Pittsburgh Car Accident Lawsuits

On this page, our personal injury lawyers will look at Pittsburgh auto accident lawsuits. We will explain the relevant law as it applies to car accident cases in Pennsylvania and we will examine the average settlement compensation payout in Pittsburgh car accident lawsuits.

Auto Accidents in Pittsburgh

Pittsburg is the second most populous city in Pennsylvania with a population of 320,000. The larger Pittsburgh metro area, which is encompassed within Allegheny County, has a population of 1.2 million. Allegheny County is second only to Philadelphia County in terms of the miles of roadways in the county and the number of registered vehicles and drivers.

Allegheny County had more police reported auto accidents than any other county in Pennsylvania. 11,524 vehicle accidents were reported to police in Allegheny County in 2022. 83 of those accidents resulted in fatalities and 4,418 caused serious physical injuries.

Pittsburgh Auto Accident Injury Laws

Pennsylvania has its own unique laws that apply to auto accidents including tort law; traffic laws (rules of the road); and insurance laws regulations. Below is a brief outline of all the key Pennsylvania laws that apply in Pittsburgh car accidents.

2-Year Statute of Limitations for Pittsburgh Car Accident Lawsuits

If you are injured in a car accident in Pittsburgh, Pennsylvania law imposes a strict deadline on how long you can wait before filing a personal injury lawsuit against the at-fault driver. This law is called the statute of limitations.

Pennsylvania auto accident cases are subject to a 2-year statute of limitations. This means that you have to file your lawsuit within 2-years of the date of your car accident or your case will automatically dismissed when you file it (42 Pa. Cons. Stat. § 5524(2)). There are some very limited exceptions to this rule, such as when the plaintiff is a minor at the time of the accident. But for the most part, you should assume that 2-years is the maximum time you can wait to file suit.

Pennsylvania’s Modified Comparative Fault Rule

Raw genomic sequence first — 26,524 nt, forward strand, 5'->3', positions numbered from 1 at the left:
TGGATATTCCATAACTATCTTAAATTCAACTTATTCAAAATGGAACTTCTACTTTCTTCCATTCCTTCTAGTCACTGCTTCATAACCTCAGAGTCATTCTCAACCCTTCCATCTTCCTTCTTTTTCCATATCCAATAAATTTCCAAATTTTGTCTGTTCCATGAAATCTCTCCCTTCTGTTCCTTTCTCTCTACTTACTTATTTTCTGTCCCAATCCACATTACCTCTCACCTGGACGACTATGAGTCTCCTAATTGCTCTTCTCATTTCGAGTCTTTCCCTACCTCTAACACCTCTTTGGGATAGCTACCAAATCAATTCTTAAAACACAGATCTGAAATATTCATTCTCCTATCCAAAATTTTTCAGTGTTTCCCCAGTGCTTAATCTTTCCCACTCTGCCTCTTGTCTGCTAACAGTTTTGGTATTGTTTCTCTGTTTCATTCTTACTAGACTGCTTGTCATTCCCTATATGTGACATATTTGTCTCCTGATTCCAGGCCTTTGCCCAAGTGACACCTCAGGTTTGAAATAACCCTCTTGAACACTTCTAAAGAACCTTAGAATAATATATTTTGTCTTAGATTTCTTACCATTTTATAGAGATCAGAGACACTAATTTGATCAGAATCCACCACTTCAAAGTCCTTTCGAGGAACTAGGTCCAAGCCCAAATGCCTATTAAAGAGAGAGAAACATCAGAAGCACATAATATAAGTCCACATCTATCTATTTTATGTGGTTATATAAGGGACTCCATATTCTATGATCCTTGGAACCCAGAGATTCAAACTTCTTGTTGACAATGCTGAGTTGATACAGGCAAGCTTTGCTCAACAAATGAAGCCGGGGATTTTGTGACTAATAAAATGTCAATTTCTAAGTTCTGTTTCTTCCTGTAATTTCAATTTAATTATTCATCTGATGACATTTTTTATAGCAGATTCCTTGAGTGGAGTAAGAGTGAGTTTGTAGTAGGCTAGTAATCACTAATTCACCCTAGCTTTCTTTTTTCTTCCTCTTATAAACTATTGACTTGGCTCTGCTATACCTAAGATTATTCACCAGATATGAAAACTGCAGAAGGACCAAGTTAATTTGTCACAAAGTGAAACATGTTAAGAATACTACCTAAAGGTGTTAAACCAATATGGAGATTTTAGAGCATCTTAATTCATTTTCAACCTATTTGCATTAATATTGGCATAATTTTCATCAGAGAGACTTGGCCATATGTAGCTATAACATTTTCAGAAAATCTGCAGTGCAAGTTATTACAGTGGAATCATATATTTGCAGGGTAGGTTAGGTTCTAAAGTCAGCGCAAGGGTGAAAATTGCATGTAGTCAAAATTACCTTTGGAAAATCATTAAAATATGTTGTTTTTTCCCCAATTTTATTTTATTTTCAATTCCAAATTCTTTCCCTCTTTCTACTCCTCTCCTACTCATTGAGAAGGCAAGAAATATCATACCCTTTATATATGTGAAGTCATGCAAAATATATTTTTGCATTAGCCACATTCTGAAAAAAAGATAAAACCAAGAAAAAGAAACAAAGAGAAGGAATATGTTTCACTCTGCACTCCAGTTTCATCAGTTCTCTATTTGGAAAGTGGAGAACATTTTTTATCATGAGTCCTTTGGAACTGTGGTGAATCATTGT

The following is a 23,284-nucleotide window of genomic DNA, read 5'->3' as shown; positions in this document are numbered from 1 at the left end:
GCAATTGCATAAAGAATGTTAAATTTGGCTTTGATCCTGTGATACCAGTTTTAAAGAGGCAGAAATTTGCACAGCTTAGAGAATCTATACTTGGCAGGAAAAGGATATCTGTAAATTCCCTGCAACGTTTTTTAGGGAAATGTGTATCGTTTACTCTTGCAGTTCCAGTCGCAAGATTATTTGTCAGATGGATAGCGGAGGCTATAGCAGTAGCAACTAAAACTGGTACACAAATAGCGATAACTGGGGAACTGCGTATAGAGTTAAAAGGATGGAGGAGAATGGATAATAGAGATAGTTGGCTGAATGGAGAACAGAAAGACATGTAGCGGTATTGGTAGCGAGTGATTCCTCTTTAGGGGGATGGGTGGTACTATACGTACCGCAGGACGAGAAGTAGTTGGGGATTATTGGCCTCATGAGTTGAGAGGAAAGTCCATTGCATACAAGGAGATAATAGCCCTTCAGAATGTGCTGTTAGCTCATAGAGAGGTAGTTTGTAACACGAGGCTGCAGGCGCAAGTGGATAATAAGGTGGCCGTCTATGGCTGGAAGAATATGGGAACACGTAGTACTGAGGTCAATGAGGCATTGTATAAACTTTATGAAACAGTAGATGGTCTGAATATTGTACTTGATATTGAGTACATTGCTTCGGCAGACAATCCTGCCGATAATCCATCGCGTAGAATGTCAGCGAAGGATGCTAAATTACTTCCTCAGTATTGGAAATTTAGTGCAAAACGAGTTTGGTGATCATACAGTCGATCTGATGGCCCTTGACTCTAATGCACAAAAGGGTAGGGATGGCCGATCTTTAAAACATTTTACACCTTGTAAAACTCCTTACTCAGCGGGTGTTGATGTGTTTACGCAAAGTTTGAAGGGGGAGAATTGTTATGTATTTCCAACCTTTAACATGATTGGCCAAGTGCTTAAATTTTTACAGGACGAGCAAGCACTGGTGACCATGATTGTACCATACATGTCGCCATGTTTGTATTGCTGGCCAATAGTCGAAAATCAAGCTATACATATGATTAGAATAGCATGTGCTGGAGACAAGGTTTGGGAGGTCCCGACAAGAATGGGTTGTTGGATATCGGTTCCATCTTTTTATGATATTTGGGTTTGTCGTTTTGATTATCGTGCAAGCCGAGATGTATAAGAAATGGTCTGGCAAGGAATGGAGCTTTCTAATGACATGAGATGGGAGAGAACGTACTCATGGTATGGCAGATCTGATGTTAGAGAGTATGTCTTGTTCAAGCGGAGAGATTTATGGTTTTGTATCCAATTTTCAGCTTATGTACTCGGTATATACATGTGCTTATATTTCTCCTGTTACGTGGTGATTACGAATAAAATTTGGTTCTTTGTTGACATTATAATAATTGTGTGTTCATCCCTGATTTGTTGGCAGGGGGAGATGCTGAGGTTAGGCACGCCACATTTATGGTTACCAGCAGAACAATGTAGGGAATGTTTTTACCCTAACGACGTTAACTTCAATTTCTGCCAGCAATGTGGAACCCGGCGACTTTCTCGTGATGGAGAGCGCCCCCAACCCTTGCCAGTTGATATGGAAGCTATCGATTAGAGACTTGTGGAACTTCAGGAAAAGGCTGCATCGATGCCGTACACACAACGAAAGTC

In many Pittsburgh auto accident cases, both drivers may be partly negligent in causing the accident. In situations where the plaintiff’s own negligence is partly to blame for their injuries, Pennsylvania follows the legal rule known as modified comparative fault. Under comparative fault, a plaintiff’s damages are reduced by their percentage share of fault. So if a plaintiff is found to be 10% at-fault for their own injuries, their damages would be reduced by 10%.

Under the modified version of comparative fault adopted in Pennsylvania, if a plaintiff’s share of fault exceeds 50%, then they are totally barred from recovering any damages.

Damages Available in Pittsburgh Car Accident Cases

Pennsylvania does not have a statutory limit or cap on the amount of damages that can be awarded in a car accident injury case. Pennsylvania law allows all the standard types of economic and non-economic damages in auto accidents including:

Lost Income: Pennsylvania personal injury plaintiffs are entitled to compensation for any wages or income lost from injuries sustained in the car crash. This includes both past and future lost wages/income. Lost income is also available for some family members in wrongful death cases.

Medical Expenses: If you are injured in an Pittsburgh car accident, Pennsylvania law allows you to recover damages for all medical expenses incurred for treatment of physical injuries caused by the accident. So let’s say Joan gets in an accident and goes to the hospital. She gets diagnosed with a back injury and undergoes physical therapy treatment for several months along with medication. Joan can get money damages for the cost of the hospital trip, the physical therapy, the medication, and everything else.

Plaintiffs are entitled to damages not just for past medical expenses, but also for future medical expenses they expect to incur if they are related to injuries suffered in the accident. For example, let’s say that in addition to the treatment described above, Joan’s doctor says that she will need to have spinal fusion surgery next year to correct her back injury. Joan is legally entitled to recover damages for the estimate cost of that surgery.

Pain & Suffering: Pennsylvania law also allows damages to be awarded for mental pain and suffering related to injuries sustained in a car accident. The more severe and painful the injury, the more pain and suffering damages. The judge or jury determines pain and suffering damages if a case goes to trial.